The flexible fabric sheet 12 includes grommets 17 at each corner thereof to provide reinforcement where connected to the hook connector 10. Rings 18 are secured to the frame 5, and the hooked ends 19 (see also FIG. 5) of the connector 10 are received in the ring 18 and the grommet 17 to retain the fabric sheet 12 in the panel frame 5. The fabric sheet 12 may be cloth, plastic, or any other material providing the desired affect. The sheet 12 could be opaque, or could comprise a frosted or translucent colored sheet of polymer providing an intermediate level of privacy. As illustrated in FIG. 4, rather than the rings 18, the side frame member 13 could include an opening 20 at each corner that receives the hooked end 19 of a hooked connector 10A. Hook connector 10A is substantially the same as connector 10, except that the hooked end portions 19 are oriented at 90 degrees relative to one another about an axis extending along the center section 21 of the hook 10, rather than oriented in the same plan as the hooked connector 10 illustrated in FIG. 5.
A rigid sheet of material 22 may be supported in the panel frame 5 by an H-shaped retainer 23. The H-shaped retainer 23 includes a central portion 24 and a first pair of legs 25 extending away from the central portion 24 and defining a generally U-shaped slot 26 that receives a frame member 13, 14, or 15. A second pair of legs 27 extends away from the central portion 24 of the retainer 23 in an opposite direction from the first pair of legs 25, and form a second generally U-shaped slot 28 that opens in an opposite direction relative to the first U-shaped slot 26. The second U-shaped slot 28 receives the lower edge portion 29 of the rigid sheet 22 to thereby support the sheet 22 in the panel frame 5. As illustrated in FIG. 1, four or more of the H-shaped retainers 23 may be utilized to retain the rigid sheet 22. The rigid sheet 22 may be opaque, translucent, or frosted as required to provide the desired degree of privacy and/or light transmissibility. The sheet 22 may be quickly and easily changed as required by simply rotating the H-shaped connector to a position wherein the legs 25 and 27 extend parallel to the frame member 15. The sheet 22 can then be removed, and a different sheet 22 can be installed by rotating the connector 25 back to the position illustrated in FIG. 3. Rigid sheet 22 may also include an opening similar to that provided by grommets 17, such that rigid sheet 22 could be mounted utilizing connectors 10 or 10A.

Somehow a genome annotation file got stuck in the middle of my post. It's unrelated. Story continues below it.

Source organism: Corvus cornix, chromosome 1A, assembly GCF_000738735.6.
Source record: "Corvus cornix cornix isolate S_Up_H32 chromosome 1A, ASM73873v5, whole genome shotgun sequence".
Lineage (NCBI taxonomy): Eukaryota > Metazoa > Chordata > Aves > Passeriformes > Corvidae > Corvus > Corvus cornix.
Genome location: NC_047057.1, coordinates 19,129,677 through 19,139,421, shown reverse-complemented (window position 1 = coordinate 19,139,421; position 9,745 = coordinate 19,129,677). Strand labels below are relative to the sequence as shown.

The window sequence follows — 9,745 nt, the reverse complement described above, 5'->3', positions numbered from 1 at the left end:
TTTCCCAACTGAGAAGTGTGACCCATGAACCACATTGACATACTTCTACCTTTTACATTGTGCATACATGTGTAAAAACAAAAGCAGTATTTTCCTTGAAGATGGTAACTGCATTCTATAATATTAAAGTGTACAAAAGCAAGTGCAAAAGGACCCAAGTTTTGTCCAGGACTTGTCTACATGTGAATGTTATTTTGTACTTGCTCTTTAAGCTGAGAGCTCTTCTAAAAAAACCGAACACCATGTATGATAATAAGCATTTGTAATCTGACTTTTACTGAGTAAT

With further reference to FIG. 8, a second embodiment 23A of the H-shaped retainer includes a slot 28A having convex, curved sidewalls 37, such that the slot 28A has an approximate V-shape. Because the slot 28A varies in width, the slot 28A may receive the lower edge 29 of rigid sheets 22 of varying thickness. The legs 25A and 27A are otherwise substantially similar to the corresponding legs described above in connection with the H-shaped retainer illustrated in FIG. 3.